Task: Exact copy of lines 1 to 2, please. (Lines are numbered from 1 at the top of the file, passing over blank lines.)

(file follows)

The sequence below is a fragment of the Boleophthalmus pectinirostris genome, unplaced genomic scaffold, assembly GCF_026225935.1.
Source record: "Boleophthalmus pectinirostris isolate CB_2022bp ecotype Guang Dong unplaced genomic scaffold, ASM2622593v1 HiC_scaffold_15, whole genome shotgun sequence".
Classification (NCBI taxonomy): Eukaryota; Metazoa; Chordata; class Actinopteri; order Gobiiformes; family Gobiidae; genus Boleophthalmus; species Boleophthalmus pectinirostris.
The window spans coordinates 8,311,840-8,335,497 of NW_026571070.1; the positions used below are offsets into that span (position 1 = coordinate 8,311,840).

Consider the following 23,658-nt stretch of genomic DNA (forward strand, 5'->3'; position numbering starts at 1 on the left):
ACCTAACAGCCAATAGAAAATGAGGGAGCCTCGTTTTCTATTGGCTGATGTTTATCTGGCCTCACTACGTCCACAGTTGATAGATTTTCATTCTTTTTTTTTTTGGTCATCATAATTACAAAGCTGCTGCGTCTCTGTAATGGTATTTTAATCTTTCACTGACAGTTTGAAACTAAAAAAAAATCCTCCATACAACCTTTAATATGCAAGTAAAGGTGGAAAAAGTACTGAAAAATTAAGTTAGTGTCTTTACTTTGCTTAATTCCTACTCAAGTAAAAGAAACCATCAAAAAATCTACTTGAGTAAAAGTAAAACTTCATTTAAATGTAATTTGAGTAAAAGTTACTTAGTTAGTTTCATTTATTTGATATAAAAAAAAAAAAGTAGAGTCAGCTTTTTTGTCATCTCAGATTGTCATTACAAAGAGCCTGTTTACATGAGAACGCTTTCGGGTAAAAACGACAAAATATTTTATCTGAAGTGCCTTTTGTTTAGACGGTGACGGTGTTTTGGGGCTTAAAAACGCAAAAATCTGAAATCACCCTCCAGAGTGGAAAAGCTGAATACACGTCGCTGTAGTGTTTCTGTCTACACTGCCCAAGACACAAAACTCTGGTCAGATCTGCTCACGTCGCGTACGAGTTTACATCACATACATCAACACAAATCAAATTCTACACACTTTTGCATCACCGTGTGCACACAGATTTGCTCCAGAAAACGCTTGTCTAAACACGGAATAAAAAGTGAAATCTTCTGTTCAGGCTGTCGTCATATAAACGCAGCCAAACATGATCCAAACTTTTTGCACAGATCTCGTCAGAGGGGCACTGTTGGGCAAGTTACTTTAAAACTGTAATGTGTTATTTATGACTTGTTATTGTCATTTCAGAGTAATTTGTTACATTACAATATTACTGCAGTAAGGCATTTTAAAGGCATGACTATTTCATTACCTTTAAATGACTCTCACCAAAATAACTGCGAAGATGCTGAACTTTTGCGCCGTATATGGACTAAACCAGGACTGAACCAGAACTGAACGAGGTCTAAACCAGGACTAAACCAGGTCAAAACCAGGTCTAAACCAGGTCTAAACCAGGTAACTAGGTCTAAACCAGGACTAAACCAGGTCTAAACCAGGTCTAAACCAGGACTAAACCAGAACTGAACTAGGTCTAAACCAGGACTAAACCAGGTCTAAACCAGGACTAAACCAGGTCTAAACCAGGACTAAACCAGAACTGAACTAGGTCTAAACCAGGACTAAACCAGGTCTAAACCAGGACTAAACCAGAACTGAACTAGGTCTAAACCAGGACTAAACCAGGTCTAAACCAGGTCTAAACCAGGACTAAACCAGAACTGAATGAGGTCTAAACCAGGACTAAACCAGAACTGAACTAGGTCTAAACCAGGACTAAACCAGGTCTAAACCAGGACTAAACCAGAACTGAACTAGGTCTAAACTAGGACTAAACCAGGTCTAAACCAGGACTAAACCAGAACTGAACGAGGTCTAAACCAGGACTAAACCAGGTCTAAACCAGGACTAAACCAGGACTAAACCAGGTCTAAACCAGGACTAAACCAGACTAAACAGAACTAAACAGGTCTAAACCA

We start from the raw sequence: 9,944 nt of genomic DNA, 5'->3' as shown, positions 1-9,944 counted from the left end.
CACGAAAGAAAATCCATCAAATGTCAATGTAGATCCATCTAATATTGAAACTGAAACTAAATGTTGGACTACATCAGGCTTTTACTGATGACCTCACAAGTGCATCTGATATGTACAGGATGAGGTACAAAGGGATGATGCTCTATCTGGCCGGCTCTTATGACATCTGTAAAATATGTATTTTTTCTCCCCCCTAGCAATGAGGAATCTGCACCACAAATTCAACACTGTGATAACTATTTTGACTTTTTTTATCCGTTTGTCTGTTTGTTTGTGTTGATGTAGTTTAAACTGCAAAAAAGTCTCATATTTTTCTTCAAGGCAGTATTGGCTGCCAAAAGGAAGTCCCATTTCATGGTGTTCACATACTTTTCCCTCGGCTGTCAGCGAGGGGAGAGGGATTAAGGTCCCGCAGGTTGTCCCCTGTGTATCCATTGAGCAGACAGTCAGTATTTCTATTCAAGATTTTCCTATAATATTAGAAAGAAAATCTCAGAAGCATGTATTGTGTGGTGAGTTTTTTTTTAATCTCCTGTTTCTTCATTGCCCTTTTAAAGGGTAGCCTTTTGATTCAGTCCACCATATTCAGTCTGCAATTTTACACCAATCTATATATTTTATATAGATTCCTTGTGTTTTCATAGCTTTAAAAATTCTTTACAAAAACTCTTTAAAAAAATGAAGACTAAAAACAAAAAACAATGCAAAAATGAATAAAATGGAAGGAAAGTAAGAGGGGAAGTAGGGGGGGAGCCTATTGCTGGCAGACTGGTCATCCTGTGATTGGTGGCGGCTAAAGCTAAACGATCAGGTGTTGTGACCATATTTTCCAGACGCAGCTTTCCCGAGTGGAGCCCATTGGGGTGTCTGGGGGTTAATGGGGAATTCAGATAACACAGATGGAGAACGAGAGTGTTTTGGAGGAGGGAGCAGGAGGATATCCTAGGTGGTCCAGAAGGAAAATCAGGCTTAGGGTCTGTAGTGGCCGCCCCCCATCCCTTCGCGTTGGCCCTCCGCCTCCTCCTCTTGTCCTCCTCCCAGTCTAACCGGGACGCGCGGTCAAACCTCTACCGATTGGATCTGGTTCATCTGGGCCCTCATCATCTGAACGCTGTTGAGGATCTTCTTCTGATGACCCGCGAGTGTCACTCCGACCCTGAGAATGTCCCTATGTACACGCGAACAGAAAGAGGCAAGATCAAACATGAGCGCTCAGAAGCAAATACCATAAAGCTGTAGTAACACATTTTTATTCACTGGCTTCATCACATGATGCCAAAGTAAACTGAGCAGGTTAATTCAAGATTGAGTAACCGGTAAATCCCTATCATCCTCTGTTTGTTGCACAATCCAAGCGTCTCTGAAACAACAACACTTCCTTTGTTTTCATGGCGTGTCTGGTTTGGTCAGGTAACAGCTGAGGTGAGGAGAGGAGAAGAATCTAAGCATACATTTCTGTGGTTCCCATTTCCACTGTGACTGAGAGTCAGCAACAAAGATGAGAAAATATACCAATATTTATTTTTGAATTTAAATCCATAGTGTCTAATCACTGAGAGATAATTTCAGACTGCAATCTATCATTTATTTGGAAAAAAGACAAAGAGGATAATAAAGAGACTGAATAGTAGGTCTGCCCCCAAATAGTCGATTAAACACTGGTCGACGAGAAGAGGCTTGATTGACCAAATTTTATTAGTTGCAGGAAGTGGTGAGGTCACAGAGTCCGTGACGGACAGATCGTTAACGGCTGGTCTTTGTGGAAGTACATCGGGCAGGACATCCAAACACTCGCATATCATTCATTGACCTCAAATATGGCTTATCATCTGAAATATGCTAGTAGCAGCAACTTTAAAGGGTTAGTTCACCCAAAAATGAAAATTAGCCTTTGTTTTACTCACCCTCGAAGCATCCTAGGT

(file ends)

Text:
The sequence below is a fragment of the Boleophthalmus pectinirostris genome, unplaced genomic scaffold, assembly GCF_026225935.1.
Source record: "Boleophthalmus pectinirostris isolate CB_2022bp ecotype Guang Dong unplaced genomic scaffold, ASM2622593v1 HiC_scaffold_15, whole genome shotgun sequence".